IPC Act of a child(Sec. 82 & 83)-Offences done by children

IPC Act of a child (Sec. 82 & 83) Offences done by children Notes-Indian Penal Code

Indian Penal Code IPC (Sec. 82 & 83)Notes

IPC (Sec. 82 & 83)

Prepared by Asisst. Professor Rekha Khandelwal

To read about Notes on Indian Penal Code Plz. click the link

IPC Chapter – IV General Exceptions

Absence of Criminal intent IPC (Sec. 82 & 83)

Chapter IV of Indian Penal Code, 1860 provides following acts which are exempted under the code from criminal liability

Section  82. – Act of a child under seven years of age.

Whenever any act is done by a child under seven years of agethen the act shall not be an offence. A child under seven years of age is considered to be doli incapax ( Child is incapable of offence)in India therefore cannot be held guilty of any offence.

The act is exempted under the code from criminal liability where the accused is not charged of the crime committed. As the act shows absence of mens rea i.e. guilty mind. While Actus rea and mens rea are two essential elements to impose criminal liability on accused.

So this section exempts a child below 7 years of age from criminal liability.

According to Principle of criminal liability in IPC which is basis on latin maxim “Actus non faciet reum nisi mens sit rea”

IPC Act of a child (Sec. 82 & 83) Offences done by children Notes-Indian Penal Code

Cases –

Lukhini Agradanini,(1)(1874) 22 WR (Cr) 27,28

 Under the age of of seven years no infant can be guilty of a crime. Because under that age an Infant is Doli incapax by presumption of law and cannot be endowed with any discretion. If the accused were a child under seven years of age, the proof of that fact would be ipso facto an answer to the prosecution.

Hiralal,(2)

It is, therefore, desirable to bring some evidence regarding the age of the accused on the record.

Makhulshah v. State,(3)

The accused purchased for one anna, from a child aged six years two pieces of cloth valued at 15 annas.   which the child had taken from the house of a third person. It was held that, assuming that a charge of an offence of dishonest reception of property (Section 411) could not be sustained, owing to the incapacity of the child to commit an offence, the accused was guilty of criminal misappropriation. If he knew that the property belonged to the child’s guardians and dishonestly appropriated it to his own use.

Section 83.- Act of a child above seven years of age and under twelve of immature understanding. 

Whenever any act is done by a child above seven years of ageand under twelvewho has not attained sufficient maturity of understanding to judge of the nature and consequences of his conduct on that occasion  then the act shall not be an offence.

The act is exempted under the code from criminal liability where the accused is not charged of the crime committed. As the act shows  absence of mens rea i.e. guilty mind. While Actus reus and mens rea are two essential elements to impose criminal liability on accused.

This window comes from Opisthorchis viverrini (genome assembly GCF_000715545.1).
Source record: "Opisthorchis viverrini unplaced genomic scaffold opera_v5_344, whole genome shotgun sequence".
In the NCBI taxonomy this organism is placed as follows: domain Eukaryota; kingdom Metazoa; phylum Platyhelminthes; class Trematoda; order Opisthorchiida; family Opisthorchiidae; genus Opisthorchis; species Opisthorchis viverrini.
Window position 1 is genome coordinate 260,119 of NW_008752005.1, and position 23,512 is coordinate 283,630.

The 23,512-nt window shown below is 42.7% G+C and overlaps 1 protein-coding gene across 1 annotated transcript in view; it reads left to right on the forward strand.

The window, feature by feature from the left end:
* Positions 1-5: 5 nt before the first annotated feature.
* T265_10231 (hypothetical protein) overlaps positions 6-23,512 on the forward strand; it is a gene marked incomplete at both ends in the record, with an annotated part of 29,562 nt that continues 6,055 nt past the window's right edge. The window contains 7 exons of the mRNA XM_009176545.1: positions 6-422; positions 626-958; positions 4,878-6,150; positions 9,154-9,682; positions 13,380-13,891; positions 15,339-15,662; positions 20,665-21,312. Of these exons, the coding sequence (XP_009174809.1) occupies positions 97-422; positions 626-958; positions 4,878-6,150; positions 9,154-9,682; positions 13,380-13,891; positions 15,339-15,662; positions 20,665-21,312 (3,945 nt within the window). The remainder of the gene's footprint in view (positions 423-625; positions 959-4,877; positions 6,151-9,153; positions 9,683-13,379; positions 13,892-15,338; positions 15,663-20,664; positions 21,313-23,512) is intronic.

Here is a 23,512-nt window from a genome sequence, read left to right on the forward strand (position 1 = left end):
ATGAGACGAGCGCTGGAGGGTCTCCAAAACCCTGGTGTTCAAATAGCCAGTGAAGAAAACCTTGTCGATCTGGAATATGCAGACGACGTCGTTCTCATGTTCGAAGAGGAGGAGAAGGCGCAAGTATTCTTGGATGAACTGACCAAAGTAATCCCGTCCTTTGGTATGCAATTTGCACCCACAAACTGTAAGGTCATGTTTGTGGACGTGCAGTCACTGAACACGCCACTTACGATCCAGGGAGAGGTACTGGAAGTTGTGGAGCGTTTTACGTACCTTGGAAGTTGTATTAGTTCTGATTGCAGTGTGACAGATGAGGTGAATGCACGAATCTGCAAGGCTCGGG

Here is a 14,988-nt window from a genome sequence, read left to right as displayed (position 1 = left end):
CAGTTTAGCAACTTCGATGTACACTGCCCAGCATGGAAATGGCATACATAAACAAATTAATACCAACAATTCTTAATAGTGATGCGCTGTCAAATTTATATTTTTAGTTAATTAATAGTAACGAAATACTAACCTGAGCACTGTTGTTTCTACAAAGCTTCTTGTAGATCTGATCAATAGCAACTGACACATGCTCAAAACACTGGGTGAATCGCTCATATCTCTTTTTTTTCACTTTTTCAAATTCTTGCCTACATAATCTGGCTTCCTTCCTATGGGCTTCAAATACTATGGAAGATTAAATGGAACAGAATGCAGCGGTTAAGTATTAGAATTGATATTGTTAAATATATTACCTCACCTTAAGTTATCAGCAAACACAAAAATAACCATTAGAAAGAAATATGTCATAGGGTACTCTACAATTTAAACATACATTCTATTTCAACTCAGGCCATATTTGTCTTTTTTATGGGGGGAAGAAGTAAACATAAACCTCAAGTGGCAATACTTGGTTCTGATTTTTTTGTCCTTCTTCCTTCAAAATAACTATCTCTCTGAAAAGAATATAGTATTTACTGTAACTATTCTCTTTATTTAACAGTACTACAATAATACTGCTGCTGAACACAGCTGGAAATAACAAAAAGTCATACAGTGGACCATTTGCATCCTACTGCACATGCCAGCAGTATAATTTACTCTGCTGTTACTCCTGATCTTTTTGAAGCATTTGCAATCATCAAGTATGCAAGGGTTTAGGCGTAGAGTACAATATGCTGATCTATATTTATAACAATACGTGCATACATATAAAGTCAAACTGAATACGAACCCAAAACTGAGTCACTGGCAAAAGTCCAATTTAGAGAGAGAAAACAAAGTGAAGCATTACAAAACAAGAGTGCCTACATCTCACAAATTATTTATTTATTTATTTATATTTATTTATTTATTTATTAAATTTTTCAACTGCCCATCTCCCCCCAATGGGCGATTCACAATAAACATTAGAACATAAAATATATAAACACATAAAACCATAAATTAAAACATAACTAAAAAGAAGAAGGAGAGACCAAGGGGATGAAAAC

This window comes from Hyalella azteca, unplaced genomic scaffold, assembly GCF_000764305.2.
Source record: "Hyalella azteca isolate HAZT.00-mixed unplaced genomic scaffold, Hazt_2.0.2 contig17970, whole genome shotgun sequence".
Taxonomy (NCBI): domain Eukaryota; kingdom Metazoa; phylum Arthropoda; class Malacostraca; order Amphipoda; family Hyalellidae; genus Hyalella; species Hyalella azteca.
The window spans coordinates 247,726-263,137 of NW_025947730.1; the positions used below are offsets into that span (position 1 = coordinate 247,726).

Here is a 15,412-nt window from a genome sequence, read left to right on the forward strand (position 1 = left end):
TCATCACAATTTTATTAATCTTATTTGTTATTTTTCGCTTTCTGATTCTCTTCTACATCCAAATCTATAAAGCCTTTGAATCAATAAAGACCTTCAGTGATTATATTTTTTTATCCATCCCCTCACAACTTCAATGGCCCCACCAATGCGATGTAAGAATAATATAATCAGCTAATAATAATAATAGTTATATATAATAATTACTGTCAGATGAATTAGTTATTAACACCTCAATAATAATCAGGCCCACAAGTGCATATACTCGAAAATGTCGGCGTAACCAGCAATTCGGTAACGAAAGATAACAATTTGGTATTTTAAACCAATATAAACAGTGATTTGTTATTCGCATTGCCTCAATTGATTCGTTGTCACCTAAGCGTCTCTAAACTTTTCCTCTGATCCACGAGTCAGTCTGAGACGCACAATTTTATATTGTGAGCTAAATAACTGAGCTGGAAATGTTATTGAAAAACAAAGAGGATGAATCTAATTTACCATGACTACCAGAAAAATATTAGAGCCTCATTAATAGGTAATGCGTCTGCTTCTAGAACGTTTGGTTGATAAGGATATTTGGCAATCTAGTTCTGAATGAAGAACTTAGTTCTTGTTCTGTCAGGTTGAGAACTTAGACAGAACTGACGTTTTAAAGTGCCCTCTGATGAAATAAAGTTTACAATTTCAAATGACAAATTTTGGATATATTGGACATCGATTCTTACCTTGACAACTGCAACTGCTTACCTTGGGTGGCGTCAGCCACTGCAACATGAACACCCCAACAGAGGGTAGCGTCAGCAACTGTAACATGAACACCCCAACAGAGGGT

According to Principle of criminal liability in IPC which is basis on latin maxim “Actus non faciet reum nisi mens sit rea”

Cases –

Hiralal (4)

Where the accused is a child above 7 years of age and under 12. The incapacity to commit an offence only arises when the child has not attained sufficient maturity of understanding to judge of the nature and consequences of his conduct, and Such  non-attainment would have apparently to be specially pleaded and proved like the incapacity of a person, who at the time of doing an act charged as an offence was alleged to have been of unsound mind under this section. it has got to be shown that the accused is not only under 12 but has not attained sufficient maturity of understanding.  If no evidence or circumstances is brought to the notice of the court, it will be presumed that the child accused intended to do what he really did.

Thus, where a child of 12 used a sharp sword in killing a person along with his two brothers and no evidence either of age or immaturity of understanding was led on his behalf. It was held that he committed an offence at least under section 326 IPC 1860.

Ulla Mahapatra(5)

Where the accused a boy of over 11 years but below 12 years of age, picked up his knife and advanced towards the deceased with a threatening gesture. He was saying that he would cut him to bits  and  did actually cut him. It was held that his action could lead to only one inference. He did what he intended to do. And he knew all the time that a blow inflicted with a knife would affectuate his intention. he was sent to a reformatory school for 5 years

Santosh Roy v State of  WB,(6)

Section 83 provides that nothing is an offence which is done by a child above seven years of age and under 12, who has not attained sufficient maturity of understanding to judge of the nature and consequences of his conduct  on that occasion. The IPC, 1860 provides no protection from culpable liability on ground of tender age to one who is aged 12 years or more. In a child’s life the period between 7 and 12 years of age is rather the twilight  period of transition to a minimal  workable level of understanding of things in the firmament of a worldly affairs. And that is why  both the IPC, 1860 and the Oaths Act have made special provisions for children below 12 years in respect of matters dependent on a minimal power of understanding.

(1) (1874) 22 WR (Cr) 27,28

(2) AIR 1977 SC 2236

(3) (1886) 1 Weir 470

(4)AIR 1977 SC 2236

(5) (1950) Cut 293 

(6) 1992 CrLJ 2493

IPC (Sec. 82 & 83)

IPC Act of a child (Sec. 82 & 83) Offences done by children Notes-Indian Penal Code

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IPC Act of a child (Sec. 82 & 83) Offences done by children Notes-Indian Penal Code

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